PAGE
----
13 August 1961

Archie Shepp is blowing through his sax. I’ve been a jazz collector for years and this music leads me to wakefulness. Perhaps too much genius in it? Too much fire in the flame? My nerves go bad or perhaps too good. My childhood home smiles in the background, but I’m sitting up in the plain light and the old map is sharp: Berlin was split. The thick postwar wall was not an implausible invention, not only a death sentence put off, nor did it barely mark the trench between two opposite ideologies. It drew a rough circle around a sturdy cell, self-replicated from the inside of the one and same body. A blood soaked scar sprouted overnight on the skin. It didn’t partition the landscape like a row of trees.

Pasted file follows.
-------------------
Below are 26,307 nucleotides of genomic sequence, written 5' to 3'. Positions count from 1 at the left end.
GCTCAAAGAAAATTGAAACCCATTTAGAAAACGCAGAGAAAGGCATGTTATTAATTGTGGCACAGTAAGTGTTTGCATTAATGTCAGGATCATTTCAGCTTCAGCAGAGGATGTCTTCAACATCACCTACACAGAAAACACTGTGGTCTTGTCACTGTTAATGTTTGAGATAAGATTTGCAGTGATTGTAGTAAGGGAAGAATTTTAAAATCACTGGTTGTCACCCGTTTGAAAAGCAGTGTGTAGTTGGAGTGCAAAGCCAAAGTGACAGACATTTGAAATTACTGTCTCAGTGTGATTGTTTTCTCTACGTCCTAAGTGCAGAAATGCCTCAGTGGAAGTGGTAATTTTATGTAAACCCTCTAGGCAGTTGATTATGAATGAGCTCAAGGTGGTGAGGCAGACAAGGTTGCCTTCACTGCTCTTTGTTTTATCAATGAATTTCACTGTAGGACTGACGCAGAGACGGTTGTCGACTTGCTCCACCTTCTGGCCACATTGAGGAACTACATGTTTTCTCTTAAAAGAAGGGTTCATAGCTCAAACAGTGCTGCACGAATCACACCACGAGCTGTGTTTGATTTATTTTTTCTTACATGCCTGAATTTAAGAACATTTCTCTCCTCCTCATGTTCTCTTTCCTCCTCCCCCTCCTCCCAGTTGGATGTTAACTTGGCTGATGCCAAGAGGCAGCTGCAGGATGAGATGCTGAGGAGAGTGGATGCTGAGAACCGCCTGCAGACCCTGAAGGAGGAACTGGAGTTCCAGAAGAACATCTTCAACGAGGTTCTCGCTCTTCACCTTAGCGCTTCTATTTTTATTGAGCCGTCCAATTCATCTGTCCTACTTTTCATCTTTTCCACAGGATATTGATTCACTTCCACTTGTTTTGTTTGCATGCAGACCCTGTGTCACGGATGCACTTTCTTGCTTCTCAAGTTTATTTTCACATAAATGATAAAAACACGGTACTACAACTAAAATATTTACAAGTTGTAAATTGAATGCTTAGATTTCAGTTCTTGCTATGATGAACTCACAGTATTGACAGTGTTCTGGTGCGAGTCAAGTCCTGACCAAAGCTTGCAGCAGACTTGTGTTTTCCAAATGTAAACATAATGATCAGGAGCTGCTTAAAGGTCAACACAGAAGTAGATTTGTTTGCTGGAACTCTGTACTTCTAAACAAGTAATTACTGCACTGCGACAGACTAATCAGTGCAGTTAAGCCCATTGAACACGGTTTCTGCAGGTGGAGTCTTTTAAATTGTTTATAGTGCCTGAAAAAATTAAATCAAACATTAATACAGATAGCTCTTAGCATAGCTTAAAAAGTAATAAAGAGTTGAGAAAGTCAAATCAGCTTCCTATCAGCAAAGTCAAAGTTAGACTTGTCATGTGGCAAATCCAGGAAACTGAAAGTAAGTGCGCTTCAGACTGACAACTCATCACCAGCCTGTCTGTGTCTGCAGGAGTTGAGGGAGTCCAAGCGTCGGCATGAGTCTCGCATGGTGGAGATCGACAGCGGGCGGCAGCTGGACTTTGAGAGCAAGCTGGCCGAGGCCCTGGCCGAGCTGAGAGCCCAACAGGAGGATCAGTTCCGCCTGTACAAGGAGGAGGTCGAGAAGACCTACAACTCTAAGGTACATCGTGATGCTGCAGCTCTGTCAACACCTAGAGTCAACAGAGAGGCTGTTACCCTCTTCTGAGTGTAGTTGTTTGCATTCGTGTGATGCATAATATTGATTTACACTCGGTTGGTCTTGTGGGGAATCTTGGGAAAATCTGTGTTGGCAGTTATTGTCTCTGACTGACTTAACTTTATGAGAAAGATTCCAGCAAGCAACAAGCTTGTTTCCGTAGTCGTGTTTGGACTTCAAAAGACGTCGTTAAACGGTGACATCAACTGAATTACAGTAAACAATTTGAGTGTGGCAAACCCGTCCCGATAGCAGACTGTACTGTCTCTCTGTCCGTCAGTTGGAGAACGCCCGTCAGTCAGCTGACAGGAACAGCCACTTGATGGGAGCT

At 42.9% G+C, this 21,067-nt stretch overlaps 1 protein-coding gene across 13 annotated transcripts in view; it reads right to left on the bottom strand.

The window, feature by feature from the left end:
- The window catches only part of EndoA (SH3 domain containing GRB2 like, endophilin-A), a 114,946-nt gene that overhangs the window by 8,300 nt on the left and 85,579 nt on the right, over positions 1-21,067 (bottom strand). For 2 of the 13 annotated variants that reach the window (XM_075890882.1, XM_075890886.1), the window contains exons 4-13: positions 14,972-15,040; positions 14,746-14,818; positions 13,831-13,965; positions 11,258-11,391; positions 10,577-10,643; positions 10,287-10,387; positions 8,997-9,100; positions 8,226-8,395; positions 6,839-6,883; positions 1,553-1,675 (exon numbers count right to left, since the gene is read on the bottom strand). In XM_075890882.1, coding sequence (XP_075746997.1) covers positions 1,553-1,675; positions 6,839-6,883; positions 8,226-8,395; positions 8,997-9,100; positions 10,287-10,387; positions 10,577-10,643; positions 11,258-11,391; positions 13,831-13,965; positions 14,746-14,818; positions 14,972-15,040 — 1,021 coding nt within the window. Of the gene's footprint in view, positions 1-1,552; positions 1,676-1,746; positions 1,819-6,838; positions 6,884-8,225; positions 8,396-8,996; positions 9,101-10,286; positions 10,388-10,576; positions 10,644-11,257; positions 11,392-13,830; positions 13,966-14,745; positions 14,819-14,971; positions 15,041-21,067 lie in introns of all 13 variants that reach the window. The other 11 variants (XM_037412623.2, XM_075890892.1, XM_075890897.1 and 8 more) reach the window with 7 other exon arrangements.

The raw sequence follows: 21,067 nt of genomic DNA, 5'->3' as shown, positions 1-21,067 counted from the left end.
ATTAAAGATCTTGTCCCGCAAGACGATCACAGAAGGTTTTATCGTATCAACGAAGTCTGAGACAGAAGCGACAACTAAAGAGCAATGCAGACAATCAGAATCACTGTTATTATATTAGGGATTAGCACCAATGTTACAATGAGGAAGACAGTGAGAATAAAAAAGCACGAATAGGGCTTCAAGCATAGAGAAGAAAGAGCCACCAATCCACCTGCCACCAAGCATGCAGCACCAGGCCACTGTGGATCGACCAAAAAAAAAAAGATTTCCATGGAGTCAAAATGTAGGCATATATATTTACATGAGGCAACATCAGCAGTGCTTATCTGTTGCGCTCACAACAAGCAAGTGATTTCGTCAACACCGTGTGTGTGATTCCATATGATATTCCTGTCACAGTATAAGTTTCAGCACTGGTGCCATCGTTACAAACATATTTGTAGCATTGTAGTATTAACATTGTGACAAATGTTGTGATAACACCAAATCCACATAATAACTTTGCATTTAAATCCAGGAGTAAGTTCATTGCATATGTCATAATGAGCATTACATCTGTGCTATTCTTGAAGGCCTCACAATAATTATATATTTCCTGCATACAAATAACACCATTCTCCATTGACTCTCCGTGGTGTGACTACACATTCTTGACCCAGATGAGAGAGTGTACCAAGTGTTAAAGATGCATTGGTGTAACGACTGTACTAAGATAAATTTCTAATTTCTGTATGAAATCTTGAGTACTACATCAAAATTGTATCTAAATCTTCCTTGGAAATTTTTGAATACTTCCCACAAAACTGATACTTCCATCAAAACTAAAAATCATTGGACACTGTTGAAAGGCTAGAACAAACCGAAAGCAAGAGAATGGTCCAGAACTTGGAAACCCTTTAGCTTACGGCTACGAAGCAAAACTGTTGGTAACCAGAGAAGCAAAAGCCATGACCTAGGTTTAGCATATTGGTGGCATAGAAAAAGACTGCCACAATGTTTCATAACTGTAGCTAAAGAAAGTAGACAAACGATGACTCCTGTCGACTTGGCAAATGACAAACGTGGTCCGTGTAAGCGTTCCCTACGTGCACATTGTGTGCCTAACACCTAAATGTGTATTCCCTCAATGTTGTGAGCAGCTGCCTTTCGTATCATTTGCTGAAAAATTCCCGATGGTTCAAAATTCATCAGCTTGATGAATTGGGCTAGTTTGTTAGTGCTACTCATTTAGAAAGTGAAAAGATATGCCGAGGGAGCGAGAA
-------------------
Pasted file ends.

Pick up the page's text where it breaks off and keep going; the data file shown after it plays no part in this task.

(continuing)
Peter Schneider once wrote that, soon after the very first bewilderment, that massive wall, strewn with crosses and crowns of barbed wire, faded into a sort of metaphor in the conscience of most West German people and these were not rumors. Metaphors cannot be jumped over but with the help of another metaphor. Stronger words are needed, stranger consonants and vowels from a foreign language.
Now that the wall is no longer there, the visible wall at least, what are we, David and I, trying to seek other than the thin scar left on the asphalt? Maybe some round dream of loneliness remains, or some dumb mouth awaits new words from us, wide open to the July night. We have not dangerous friends to pass on secret information to but there are so many vacant dots on this old plot that one can hardly say where and what crowds flowed past right here, and what was the last stroke of History under the lindens in full flower.
Foot steps don’t disturb one single stone of these houses today. Bombs have made them solid.

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